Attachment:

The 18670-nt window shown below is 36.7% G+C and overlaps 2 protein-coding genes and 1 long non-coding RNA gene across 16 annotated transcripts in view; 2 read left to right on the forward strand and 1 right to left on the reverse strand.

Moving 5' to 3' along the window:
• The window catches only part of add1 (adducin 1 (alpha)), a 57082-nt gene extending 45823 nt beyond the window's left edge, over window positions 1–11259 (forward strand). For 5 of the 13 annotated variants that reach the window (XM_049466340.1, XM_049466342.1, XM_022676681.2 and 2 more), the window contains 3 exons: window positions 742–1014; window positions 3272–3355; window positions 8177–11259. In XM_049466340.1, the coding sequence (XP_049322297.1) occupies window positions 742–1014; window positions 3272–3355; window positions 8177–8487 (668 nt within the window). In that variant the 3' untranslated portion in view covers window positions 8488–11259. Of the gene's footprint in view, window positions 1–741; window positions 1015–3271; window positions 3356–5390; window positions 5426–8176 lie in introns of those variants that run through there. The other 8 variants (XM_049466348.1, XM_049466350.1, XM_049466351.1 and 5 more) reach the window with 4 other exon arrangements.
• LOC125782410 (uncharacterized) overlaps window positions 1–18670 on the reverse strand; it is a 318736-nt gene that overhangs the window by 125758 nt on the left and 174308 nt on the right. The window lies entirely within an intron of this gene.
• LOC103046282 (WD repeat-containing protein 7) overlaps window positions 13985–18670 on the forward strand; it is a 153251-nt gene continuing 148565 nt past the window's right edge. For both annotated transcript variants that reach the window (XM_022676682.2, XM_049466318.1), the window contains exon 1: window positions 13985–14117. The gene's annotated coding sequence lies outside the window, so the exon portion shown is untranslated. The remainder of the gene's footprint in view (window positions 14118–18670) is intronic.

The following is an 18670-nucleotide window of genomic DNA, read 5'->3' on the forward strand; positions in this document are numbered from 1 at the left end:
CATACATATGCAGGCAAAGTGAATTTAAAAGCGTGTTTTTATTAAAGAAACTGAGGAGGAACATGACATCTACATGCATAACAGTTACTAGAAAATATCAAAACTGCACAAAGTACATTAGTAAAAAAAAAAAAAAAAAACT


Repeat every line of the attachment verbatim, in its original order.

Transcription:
The 18670-nt window shown below is 36.7% G+C and overlaps 2 protein-coding genes and 1 long non-coding RNA gene across 16 annotated transcripts in view; 2 read left to right on the forward strand and 1 right to left on the reverse strand.

Moving 5' to 3' along the window:
• The window catches only part of add1 (adducin 1 (alpha)), a 57082-nt gene extending 45823 nt beyond the window's left edge, over window positions 1–11259 (forward strand). For 5 of the 13 annotated variants that reach the window (XM_049466340.1, XM_049466342.1, XM_022676681.2 and 2 more), the window contains 3 exons: window positions 742–1014; window positions 3272–3355; window positions 8177–11259. In XM_049466340.1, the coding sequence (XP_049322297.1) occupies window positions 742–1014; window positions 3272–3355; window positions 8177–8487 (668 nt within the window). In that variant the 3' untranslated portion in view covers window positions 8488–11259. Of the gene's footprint in view, window positions 1–741; window positions 1015–3271; window positions 3356–5390; window positions 5426–8176 lie in introns of those variants that run through there. The other 8 variants (XM_049466348.1, XM_049466350.1, XM_049466351.1 and 5 more) reach the window with 4 other exon arrangements.
• LOC125782410 (uncharacterized) overlaps window positions 1–18670 on the reverse strand; it is a 318736-nt gene that overhangs the window by 125758 nt on the left and 174308 nt on the right. The window lies entirely within an intron of this gene.
• LOC103046282 (WD repeat-containing protein 7) overlaps window positions 13985–18670 on the forward strand; it is a 153251-nt gene continuing 148565 nt past the window's right edge. For both annotated transcript variants that reach the window (XM_022676682.2, XM_049466318.1), the window contains exon 1: window positions 13985–14117. The gene's annotated coding sequence lies outside the window, so the exon portion shown is untranslated. The remainder of the gene's footprint in view (window positions 14118–18670) is intronic.

The following is an 18670-nucleotide window of genomic DNA, read 5'->3' on the forward strand; positions in this document are numbered from 1 at the left end:
CATACATATGCAGGCAAAGTGAATTTAAAAGCGTGTTTTTATTAAAGAAACTGAGGAGGAACATGACATCTACATGCATAACAGTTACTAGAAAATATCAAAACTGCACAAAGTACATTAGTAAAAAAAAAAAAAAAAAACT